Whether you are shopping for a new or a used motorcycle these days, you will more than likely be faced with models that are either fuel injected or carbureted. So what’s the big deal? Motorcycles (and cars, for that matter) ran just fine with carburetors for decades – what makes fuel injection worth the premium price? Continue reading WRR74: Motorcycle Fuel Injection vs Carburetors
In many parts of the world, it is perfectly acceptable (and expected) for two wheeled traffic to occupy the spaces between larger cars and trucks on the road. In many of these countries, two wheeled vehicles, be it motorcycles, scooters, or bicycles, outnumber cars and trucks on the road by a large margin. Continue reading WRR72: Lane Splitting
So there you are, riding along minding your own business – perhaps following the car in front of you a little too closely – when all of a sudden a 2×4, pothole, or rodent of unusual size appears out from under the car you are following. What do you do?! Well, since you were following too closely you really only have two options: hit it or swerve around it (very quickly). Continue reading WRR71: Avoiding (or hitting) obstacles on a motorcycle
As motorcyclists we often ride right by some beautiful areas for hiking and exploring, but many of us just ride right on by. “What would I do with all my gear?” “I don’t have hiking boots with me…” etc, etc. There are several solutions, from luggage to locks that will keep your gear safe as well as allow you to bring along an extra pair of boots and socks. Some of the prettiest areas or most interesting sights aren’t always right on the side of the road, and making the extra effort to stop and take it in can be very rewarding.
For years my friends and I went and road the curves just for the curves, zooming by just about everything – complete tunnel vision and focus on riding the perfect line with great body position. Now don’t get me wrong, we still really enjoy that, but lately we have really started appreciating what we have been riding by for years. Slowing down, stopping more often, and even taking on the occasional hike in the middle of a full day’s ride. Sure we might only do 200 miles that day instead of 3 or 400, but the experiences and the sights have all been worth it.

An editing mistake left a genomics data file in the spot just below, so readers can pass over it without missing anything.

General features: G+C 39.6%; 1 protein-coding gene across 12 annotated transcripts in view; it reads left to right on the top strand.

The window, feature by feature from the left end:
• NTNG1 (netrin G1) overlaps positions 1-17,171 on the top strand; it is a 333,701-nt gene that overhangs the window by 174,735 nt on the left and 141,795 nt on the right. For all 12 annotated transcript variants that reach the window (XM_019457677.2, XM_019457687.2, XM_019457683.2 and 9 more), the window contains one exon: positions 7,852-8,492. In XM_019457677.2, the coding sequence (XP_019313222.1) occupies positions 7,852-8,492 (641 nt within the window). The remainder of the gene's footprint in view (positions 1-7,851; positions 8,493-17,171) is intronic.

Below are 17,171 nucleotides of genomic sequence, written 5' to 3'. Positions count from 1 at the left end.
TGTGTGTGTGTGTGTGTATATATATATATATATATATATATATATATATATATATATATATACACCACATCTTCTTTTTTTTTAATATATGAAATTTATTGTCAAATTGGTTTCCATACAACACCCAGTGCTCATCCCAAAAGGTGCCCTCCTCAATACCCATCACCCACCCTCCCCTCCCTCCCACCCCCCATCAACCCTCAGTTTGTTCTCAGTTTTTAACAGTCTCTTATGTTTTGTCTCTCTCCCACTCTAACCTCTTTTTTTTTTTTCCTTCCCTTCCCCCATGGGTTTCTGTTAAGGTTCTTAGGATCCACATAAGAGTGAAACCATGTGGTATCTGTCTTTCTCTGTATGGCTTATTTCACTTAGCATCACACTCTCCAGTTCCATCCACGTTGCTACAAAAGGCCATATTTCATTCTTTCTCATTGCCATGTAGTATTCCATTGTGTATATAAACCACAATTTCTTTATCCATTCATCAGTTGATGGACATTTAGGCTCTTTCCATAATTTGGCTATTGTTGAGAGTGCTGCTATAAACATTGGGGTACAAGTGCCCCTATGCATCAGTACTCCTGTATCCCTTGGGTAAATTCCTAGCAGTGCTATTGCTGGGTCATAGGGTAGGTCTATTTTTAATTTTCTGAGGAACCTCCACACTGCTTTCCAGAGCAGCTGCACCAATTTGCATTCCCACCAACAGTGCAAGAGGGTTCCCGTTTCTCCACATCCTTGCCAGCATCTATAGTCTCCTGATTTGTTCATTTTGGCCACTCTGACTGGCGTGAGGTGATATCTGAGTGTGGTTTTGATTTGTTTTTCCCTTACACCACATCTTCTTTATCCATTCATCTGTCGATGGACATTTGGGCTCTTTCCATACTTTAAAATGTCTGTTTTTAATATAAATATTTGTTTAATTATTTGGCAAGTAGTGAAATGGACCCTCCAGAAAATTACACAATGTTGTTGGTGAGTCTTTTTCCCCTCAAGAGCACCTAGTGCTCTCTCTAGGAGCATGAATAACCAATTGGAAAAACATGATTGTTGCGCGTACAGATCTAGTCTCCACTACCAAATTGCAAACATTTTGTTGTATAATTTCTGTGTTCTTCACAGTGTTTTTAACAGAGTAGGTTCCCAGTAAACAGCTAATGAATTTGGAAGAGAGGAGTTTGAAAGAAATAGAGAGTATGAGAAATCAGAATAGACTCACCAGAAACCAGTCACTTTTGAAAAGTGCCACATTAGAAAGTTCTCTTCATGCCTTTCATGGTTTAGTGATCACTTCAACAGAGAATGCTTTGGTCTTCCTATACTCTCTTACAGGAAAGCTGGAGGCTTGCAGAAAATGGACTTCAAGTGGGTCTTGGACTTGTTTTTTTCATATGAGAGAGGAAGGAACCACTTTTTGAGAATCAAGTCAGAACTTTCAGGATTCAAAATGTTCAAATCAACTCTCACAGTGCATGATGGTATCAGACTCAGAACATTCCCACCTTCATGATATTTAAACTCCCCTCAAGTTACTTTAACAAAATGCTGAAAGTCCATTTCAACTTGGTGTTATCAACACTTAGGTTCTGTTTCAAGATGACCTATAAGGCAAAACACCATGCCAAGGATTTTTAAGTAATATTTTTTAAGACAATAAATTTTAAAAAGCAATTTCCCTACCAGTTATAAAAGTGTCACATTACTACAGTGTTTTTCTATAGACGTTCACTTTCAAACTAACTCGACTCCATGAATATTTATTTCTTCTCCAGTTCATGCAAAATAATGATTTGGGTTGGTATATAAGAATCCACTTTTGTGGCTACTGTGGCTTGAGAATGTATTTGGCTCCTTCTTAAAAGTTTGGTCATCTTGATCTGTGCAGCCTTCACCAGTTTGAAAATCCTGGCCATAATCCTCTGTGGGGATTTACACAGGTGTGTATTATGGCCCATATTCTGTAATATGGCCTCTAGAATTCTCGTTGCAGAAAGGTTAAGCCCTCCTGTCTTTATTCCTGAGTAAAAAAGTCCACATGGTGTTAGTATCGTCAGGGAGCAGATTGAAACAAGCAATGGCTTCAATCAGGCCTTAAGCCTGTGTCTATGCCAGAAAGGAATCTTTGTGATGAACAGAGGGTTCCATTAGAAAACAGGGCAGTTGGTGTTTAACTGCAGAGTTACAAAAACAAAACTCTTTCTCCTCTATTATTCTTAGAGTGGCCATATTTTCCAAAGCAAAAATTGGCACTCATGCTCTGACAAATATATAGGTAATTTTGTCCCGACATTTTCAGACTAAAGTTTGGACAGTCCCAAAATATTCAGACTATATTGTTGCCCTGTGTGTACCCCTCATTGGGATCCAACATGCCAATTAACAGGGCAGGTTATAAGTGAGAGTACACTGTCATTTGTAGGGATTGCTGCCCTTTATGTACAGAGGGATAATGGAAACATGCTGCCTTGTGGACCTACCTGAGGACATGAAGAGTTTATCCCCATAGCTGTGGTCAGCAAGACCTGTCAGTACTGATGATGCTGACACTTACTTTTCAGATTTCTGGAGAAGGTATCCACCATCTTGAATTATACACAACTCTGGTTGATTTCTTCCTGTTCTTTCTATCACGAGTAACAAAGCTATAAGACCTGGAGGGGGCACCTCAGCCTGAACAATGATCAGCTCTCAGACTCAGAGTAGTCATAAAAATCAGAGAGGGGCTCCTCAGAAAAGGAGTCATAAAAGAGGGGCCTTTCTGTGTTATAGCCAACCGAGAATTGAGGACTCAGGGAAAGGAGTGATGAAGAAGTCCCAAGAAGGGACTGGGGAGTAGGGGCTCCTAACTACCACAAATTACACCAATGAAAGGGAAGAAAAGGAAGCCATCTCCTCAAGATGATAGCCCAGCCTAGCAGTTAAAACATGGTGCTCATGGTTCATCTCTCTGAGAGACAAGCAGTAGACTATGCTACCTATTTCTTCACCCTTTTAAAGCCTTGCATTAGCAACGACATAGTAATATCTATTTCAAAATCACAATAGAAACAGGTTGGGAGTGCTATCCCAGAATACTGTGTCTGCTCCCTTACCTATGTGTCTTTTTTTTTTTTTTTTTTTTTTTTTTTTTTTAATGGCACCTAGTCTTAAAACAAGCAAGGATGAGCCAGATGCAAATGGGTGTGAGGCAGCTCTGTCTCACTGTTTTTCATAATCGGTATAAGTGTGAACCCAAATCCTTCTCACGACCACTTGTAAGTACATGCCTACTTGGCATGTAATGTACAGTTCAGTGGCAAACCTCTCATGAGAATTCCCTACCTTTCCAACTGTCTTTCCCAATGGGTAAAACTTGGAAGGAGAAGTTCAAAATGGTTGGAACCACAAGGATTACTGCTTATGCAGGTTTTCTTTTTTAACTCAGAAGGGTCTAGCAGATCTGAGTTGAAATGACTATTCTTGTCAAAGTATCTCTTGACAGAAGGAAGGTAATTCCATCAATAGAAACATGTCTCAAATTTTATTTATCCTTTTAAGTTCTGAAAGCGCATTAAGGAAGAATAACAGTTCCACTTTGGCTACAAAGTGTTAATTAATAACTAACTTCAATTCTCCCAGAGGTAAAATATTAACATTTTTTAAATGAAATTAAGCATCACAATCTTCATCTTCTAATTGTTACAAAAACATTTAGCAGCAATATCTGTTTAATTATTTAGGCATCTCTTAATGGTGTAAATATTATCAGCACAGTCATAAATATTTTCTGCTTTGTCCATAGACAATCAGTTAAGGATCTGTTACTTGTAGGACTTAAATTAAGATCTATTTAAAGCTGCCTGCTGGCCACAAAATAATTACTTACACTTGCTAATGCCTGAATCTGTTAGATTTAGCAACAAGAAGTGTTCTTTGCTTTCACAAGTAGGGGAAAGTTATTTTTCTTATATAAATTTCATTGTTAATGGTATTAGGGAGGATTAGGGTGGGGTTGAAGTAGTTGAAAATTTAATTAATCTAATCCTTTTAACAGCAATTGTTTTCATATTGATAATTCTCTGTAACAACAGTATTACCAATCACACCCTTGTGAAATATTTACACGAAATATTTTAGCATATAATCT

If you’ve been around bikes for any length of time, you’ve probably heard (or experienced) the horrors of ethanol blended fuel. Several years ago now the government decided that it made sense to blend ethanol, an alcohol derived from corn, into our gasoline. Nowadays just about any gas station you visit in the US has ethanol blended fuel, usually denoted by a sticker that lets you know it may contain up to 10% ethanol.
So what’s the point? Well, ethanol is a renewable energy source, since we can always grow more corn. For most people though, the downsides really outweigh the good. For one, ethanol in our fuel drives corn prices way up, which makes things like feed for cattle (and humans) more expensive. Even worse, ethanol is bad for motorcycles – really bad.
Then there’s the gum factor. Most gasoline breaks down over time and has a certain shelf life. Ethanol shortens the shelf life of gasoline, and even worse, as it evaporates it gums up something terrible. This is really, really, really bad if you have a carbureted bike. The gunk builds up pretty quick in the float bowls, causing floats to stick, jets to clog, and all sorts of other fun that you can’t get to without a full tear down.
Lastly, pound for pound ethanol has about 30% less energy than pure gasoline. That means fuel containing 10% ethanol is down on power about 3% vs pure gas, meaning less fuel efficiency. It can also cause a lean running condition, especially in carbureted bikes, which can cause engine damage or premature wear.
So what can you do? Well – first things first – ride more! The less time your bike has to sit, the less likely it is you’ll have problems. Second, fill up with ethanol free fuel if it’s available in your area – especially if you plan on storing the bike for more than a week or so. It’s a little more expensive, sure, but it’s a heck of a lot cheaper than having to fix your bike because it won’t run right. Lastly, use a fuel treatment designed to combat the effects of ethanol. One of my favorites is Ethanol Equalizer, which has a lot of great properties and seems to keep my bike running healthy.
Do you have direct experience with fuel related problems due to ethanol? Let us know in the comments below, and as always, be sure to subsribe – Weekly Rides with Reuben are uploaded every Wednesday.